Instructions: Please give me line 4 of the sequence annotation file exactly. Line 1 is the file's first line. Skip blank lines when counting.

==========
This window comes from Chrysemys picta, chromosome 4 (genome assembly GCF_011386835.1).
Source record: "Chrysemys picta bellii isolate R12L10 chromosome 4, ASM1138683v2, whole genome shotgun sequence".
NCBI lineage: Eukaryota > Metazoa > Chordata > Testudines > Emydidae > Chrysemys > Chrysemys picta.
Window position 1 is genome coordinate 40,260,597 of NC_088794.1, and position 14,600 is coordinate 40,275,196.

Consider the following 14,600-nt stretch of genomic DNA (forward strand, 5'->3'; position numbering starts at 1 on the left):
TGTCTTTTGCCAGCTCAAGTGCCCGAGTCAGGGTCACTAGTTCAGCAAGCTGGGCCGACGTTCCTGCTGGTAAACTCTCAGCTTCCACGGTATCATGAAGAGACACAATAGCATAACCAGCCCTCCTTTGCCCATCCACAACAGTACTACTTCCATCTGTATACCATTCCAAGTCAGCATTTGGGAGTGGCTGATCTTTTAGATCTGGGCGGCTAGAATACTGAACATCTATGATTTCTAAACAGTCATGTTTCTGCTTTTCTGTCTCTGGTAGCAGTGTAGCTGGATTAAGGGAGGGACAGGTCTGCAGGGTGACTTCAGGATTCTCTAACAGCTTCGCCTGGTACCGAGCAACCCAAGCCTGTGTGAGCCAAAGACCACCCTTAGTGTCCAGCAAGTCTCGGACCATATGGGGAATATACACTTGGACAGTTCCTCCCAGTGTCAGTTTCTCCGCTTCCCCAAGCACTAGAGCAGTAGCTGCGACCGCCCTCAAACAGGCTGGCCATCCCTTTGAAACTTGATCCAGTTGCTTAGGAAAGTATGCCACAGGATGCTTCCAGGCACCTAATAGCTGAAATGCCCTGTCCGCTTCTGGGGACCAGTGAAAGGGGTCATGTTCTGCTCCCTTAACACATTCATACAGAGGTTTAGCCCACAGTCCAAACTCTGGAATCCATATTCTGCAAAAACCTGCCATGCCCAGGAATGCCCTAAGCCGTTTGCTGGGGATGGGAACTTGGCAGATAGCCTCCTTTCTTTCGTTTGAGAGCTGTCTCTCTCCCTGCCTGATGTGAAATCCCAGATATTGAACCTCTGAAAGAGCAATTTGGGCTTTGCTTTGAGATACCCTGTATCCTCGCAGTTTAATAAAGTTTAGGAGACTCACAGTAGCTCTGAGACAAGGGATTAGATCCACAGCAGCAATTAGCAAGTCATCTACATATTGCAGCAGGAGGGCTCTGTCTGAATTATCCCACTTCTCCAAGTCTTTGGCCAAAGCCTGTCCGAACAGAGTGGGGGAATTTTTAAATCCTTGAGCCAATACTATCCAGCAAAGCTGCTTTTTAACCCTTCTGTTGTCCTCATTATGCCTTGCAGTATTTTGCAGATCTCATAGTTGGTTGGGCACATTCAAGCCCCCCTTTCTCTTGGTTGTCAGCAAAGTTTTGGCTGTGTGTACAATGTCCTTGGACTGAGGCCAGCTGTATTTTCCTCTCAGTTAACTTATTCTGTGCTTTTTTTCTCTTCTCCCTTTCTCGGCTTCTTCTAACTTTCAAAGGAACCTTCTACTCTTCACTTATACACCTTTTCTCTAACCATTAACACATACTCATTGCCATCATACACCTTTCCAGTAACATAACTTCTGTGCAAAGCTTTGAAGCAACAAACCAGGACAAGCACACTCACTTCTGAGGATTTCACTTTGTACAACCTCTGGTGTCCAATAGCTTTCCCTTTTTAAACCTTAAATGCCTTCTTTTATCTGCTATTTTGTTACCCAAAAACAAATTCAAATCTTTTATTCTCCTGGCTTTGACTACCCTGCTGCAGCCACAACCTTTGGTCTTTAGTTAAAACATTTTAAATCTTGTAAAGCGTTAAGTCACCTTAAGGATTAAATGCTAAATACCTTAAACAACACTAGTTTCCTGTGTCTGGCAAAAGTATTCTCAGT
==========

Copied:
Window position 1 is genome coordinate 40,260,597 of NC_088794.1, and position 14,600 is coordinate 40,275,196.